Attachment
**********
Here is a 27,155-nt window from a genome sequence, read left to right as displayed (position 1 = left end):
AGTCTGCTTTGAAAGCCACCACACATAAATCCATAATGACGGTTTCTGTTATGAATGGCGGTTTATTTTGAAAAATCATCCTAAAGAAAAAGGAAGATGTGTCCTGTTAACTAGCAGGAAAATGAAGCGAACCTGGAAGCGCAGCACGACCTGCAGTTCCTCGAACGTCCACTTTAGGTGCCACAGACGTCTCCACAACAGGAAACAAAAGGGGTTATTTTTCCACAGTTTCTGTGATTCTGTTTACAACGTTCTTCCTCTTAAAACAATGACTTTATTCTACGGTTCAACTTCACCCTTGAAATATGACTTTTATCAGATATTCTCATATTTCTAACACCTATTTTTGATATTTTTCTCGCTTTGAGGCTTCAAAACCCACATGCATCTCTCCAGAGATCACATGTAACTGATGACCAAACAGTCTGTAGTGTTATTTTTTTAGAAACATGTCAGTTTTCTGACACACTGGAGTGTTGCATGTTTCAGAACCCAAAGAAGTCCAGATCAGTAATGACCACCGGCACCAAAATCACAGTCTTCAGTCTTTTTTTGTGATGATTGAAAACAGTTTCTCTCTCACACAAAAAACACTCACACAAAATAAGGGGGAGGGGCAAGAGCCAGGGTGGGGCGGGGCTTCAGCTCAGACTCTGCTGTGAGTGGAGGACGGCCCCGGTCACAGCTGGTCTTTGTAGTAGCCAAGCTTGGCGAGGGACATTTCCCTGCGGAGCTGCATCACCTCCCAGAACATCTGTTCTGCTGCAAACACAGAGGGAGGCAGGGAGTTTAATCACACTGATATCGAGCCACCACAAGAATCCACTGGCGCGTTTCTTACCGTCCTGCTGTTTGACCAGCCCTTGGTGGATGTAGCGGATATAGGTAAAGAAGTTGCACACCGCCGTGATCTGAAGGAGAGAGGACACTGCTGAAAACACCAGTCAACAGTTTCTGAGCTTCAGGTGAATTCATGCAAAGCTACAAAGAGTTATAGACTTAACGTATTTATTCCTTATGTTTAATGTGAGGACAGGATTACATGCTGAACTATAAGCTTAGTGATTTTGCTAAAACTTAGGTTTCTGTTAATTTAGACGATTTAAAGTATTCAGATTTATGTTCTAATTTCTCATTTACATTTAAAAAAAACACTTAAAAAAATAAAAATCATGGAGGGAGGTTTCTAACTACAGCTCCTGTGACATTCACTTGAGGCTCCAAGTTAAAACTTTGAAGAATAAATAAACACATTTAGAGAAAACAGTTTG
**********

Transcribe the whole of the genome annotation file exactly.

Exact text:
Here is a 27,155-nt window from a genome sequence, read left to right as displayed (position 1 = left end):
AGTCTGCTTTGAAAGCCACCACACATAAATCCATAATGACGGTTTCTGTTATGAATGGCGGTTTATTTTGAAAAATCATCCTAAAGAAAAAGGAAGATGTGTCCTGTTAACTAGCAGGAAAATGAAGCGAACCTGGAAGCGCAGCACGACCTGCAGTTCCTCGAACGTCCACTTTAGGTGCCACAGACGTCTCCACAACAGGAAACAAAAGGGGTTATTTTTCCACAGTTTCTGTGATTCTGTTTACAACGTTCTTCCTCTTAAAACAATGACTTTATTCTACGGTTCAACTTCACCCTTGAAATATGACTTTTATCAGATATTCTCATATTTCTAACACCTATTTTTGATATTTTTCTCGCTTTGAGGCTTCAAAACCCACATGCATCTCTCCAGAGATCACATGTAACTGATGACCAAACAGTCTGTAGTGTTATTTTTTTAGAAACATGTCAGTTTTCTGACACACTGGAGTGTTGCATGTTTCAGAACCCAAAGAAGTCCAGATCAGTAATGACCACCGGCACCAAAATCACAGTCTTCAGTCTTTTTTTGTGATGATTGAAAACAGTTTCTCTCTCACACAAAAAACACTCACACAAAATAAGGGGGAGGGGCAAGAGCCAGGGTGGGGCGGGGCTTCAGCTCAGACTCTGCTGTGAGTGGAGGACGGCCCCGGTCACAGCTGGTCTTTGTAGTAGCCAAGCTTGGCGAGGGACATTTCCCTGCGGAGCTGCATCACCTCCCAGAACATCTGTTCTGCTGCAAACACAGAGGGAGGCAGGGAGTTTAATCACACTGATATCGAGCCACCACAAGAATCCACTGGCGCGTTTCTTACCGTCCTGCTGTTTGACCAGCCCTTGGTGGATGTAGCGGATATAGGTAAAGAAGTTGCACACCGCCGTGATCTGAAGGAGAGAGGACACTGCTGAAAACACCAGTCAACAGTTTCTGAGCTTCAGGTGAATTCATGCAAAGCTACAAAGAGTTATAGACTTAACGTATTTATTCCTTATGTTTAATGTGAGGACAGGATTACATGCTGAACTATAAGCTTAGTGATTTTGCTAAAACTTAGGTTTCTGTTAATTTAGACGATTTAAAGTATTCAGATTTATGTTCTAATTTCTCATTTACATTTAAAAAAAACACTTAAAAAAATAAAAATCATGGAGGGAGGTTTCTAACTACAGCTCCTGTGACATTCACTTGAGGCTCCAAGTTAAAACTTTGAAGAATAAATAAACACATTTAGAGAAAACAGTTTG